I was given this book by a friend after a conversation in a cafe, where she suddenly asked me if I had read The Charioteer, so I opened it and began to read without even looking at the back cover to see anything about it, knowing I would find our conversation in it or something relevant to it. The second chapter caught my attention for itself, Mary Renault writes 'well' and I think this story is her best and most polished. I found it deeply moving and readable and delicately poised. Its charisma stayed with me after I had finished it. I don't really want to say anything about the subject or the 'plot' because I was so charmed to come to it without anything, and the precis on the dust jacket afterwards struck me as being misleading and rather irrelevant. To me it was one of those simple 'human stories' that transpose into many keys, beautifully written and seen, delightful and thought provoking. Of itself.
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Most Recent Customer Reviews
4.0 out of 5 stars an old friend
through Amazon I received a copy of The Charioteer in record time from the US. Although not the first printing it is an excellent copy and I was able to reread my favourite book in... Read more
Published 8 months ago by jonathan clift
4.0 out of 5 stars A love story first, and a gay novel second
Written in 1953, this is one of the first British novels which wrote about gay love in an unconcealed and uncoded way. Read more
Published 10 months ago by Roman Clodia
5.0 out of 5 stars captures the period artfully
This is very different from her classical Greece books but appealed to our group because it was set in our city but in the time of the Second World War. Read more
Published 12 months ago by Mr. D. P. Jay
5.0 out of 5 stars Nothing about this book is bad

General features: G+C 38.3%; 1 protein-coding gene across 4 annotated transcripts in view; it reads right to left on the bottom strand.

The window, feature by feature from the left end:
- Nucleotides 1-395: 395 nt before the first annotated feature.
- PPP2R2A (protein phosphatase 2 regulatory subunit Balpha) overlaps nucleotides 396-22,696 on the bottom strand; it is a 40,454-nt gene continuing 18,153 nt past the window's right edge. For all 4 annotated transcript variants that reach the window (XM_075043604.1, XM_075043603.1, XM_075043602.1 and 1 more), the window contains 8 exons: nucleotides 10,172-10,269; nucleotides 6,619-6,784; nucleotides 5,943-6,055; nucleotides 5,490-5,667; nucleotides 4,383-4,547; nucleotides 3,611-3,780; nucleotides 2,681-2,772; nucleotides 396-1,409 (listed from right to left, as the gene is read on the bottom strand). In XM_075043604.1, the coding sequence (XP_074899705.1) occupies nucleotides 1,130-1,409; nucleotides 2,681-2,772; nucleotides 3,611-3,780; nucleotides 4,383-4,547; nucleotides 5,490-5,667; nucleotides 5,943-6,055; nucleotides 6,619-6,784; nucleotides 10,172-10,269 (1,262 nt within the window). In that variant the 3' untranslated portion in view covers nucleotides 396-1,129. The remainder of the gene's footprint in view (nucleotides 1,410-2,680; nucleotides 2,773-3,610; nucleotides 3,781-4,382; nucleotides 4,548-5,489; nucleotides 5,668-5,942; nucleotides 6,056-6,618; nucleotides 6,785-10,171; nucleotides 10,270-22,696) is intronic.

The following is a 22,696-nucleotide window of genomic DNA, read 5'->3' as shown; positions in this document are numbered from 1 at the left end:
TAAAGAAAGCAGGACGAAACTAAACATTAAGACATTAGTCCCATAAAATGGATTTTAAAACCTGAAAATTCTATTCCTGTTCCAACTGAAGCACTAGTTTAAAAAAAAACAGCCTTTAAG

Mary Renault is a sublimely poetical writer and at every reread I find more subtle allusions and more undercurrents just waiting to be uncovered. Read more
Published 15 months ago by Lindsay Duff
4.0 out of 5 stars An interesting WWII gay man's story
A story of gay love during World War II [no explicit sex if that is what you are after!] Sad in many ways this tale of a wounded soldier who has fond memories of a senior at school... Read more
Published on 4 Mar 2012 by Downsman
5.0 out of 5 stars An unusual and memorable novel
I first read this at nineteen. It was recommended by a gay friend, who, when I enthused about it, said: Yes, but there's a lot wrong with it, like the way Ralph despises drag and... Read more
Published on 28 Nov 2011 by Provincial Lady
5.0 out of 5 stars Beautiful and tender
After following Laurie Odell at various stages through his youth, including a significant meeting with Ralph Lanyon, at nineteen some three years his senior, his Head of House at... Read more
Published on 20 July 2011 by Benjamin
5.0 out of 5 stars Beautiful
One of my absolute favourite novels of all time. Mary Renault doesn't waste a single word, and she has the immense skill of saying just as much by what she doesn't say as what she... Read more
Published on 6 April 2011 by Kate
5.0 out of 5 stars Original Version, Later Revised (and Improved)
THE CHARIOTEER, the sixth and last of Mary Renault's modern-day novels (most of it takes place in 1940) was first published by Longmans, Green & Co Ltd in 1953, with this... Read more
Published on 7 Mar 2011 by Nicholas A. Deutsch
5.0 out of 5 stars Beautiful, delicate and spiritual...
I've always loved Mary Renault's Ancient Greece novels, particularly her Alexander trilogy. She's such a wonderful writer - her portrayal of the relationship between Alexander and... Read more
Published on 28 Nov 2010 by C. Ball